The viewer then went directly to Kerala with the graceful MA Ardra from Trivananthauram In the Natyautpatti Katha in Abhinayadarpanam, Parvati is said to have taught the lasya dance to Baanasur Putri Usha. This magnificent, unhurried grace that spreads over the music like a subtle blanket, is what sets mohiniattam apart from all other dance forms and was beautifully embodied by Ardra.

Tejashree Muley, actress and Kathak Dancer from Mumbai presented an energetic and vibrant shuddha nritya in Taal Jhaptaal.Her attention to nikas of the ghungroo sound was highlighted in each of the bols. She concluded with ‘Kahe karat mose barajori’, where the nayika complains to the nayak of his antics, scolding him but also enjoying their romantic interplay.

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Atrrayee Chowdhury  From Mumbai presented a song by Rabindranath Tagore Pratham Adi in invocation to the Sun. Her aharya of blue and yellow was suggestive of the sun against the sky and her lyrical dance portrayed the joyous journey of the Sun across the sky, giving life to the dance of the stars and planets.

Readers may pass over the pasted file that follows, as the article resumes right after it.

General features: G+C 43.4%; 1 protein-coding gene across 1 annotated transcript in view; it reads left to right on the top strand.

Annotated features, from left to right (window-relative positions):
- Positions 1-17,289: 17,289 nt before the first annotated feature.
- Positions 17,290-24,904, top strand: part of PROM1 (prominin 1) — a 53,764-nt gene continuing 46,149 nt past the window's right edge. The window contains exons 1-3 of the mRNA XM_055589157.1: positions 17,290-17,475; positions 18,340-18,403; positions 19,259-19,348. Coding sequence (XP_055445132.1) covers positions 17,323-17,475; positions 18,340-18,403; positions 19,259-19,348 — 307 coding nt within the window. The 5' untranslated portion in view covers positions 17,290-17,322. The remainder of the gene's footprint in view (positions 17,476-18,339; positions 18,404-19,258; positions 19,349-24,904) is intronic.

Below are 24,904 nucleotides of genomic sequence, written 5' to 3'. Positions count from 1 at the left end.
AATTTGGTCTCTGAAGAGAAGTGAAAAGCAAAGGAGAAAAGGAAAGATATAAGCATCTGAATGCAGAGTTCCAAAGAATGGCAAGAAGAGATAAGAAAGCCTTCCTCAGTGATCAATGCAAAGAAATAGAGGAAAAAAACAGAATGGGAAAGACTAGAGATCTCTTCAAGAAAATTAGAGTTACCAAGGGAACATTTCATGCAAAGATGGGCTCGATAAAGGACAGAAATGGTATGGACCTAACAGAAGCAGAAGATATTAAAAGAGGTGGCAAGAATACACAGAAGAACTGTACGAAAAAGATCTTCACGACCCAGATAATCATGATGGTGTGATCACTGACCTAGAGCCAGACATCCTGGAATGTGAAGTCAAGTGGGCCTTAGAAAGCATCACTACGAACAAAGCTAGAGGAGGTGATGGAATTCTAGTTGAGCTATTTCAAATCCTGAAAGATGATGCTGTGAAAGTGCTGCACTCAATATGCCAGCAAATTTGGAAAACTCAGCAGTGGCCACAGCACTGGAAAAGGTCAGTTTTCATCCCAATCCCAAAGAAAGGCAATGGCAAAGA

An eternal theme in Indian Classical Dance- Krishna was presented in Kuchipudi by Kavya from Anantapur. She brought to life the popular composition Swagatam Krishna that suited the sweet timbre of her dance

Thangjam Bidyananda Singh from Manipur presented Vishnu Avatar, that truly suited the male form. Graceful with controlled energy, his dance struck the balance of energetic movement vocabulary and subtle narrative maxing it a simultaneous blend of exciting virtuosity with a timeless story. In contrast, one could see energetic feminine dance through Riddhi Sahakar from Mumbai presented a thillana in Bharatanatyam.

Kusmi Pattanayak, the second performer of Sarikela Chhau in the festival displayed how the dancer can convey emotion through the use of the Ghungroos to create evocative rhythmic patterns. The pleasant expression painted in the mask was reflected in the movement vocabulary that reflected a sense of joy and celebration.

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This was followed by Kathakali by Kalamandalam Vishnumon from Kerala. He presented the conversation between Bhima and Hanuman from the popular Kalyana Sougandikam. Each dancer brings his own to the role and Kalamandalam Vishnumon similarly brought in an aspect of the ‘man-child’ within Bhima with a sense of petulancy.

The festival concluded with Sattriya from Assam by Sampurna Saikia. She presented a dance composition by acclaimed exponent Prateesha Suresh. The beautiful forest setting and well-produced music supported the emphatic abhinaya by Sampurna. The cows and deer that dance to the tune of Krishna’s flute were beautifully depicted leaving the viewer with a sense of joy, most important in the current stressful time of the ongoing pandemic.

Click HERE to watch the Ghoongru Festival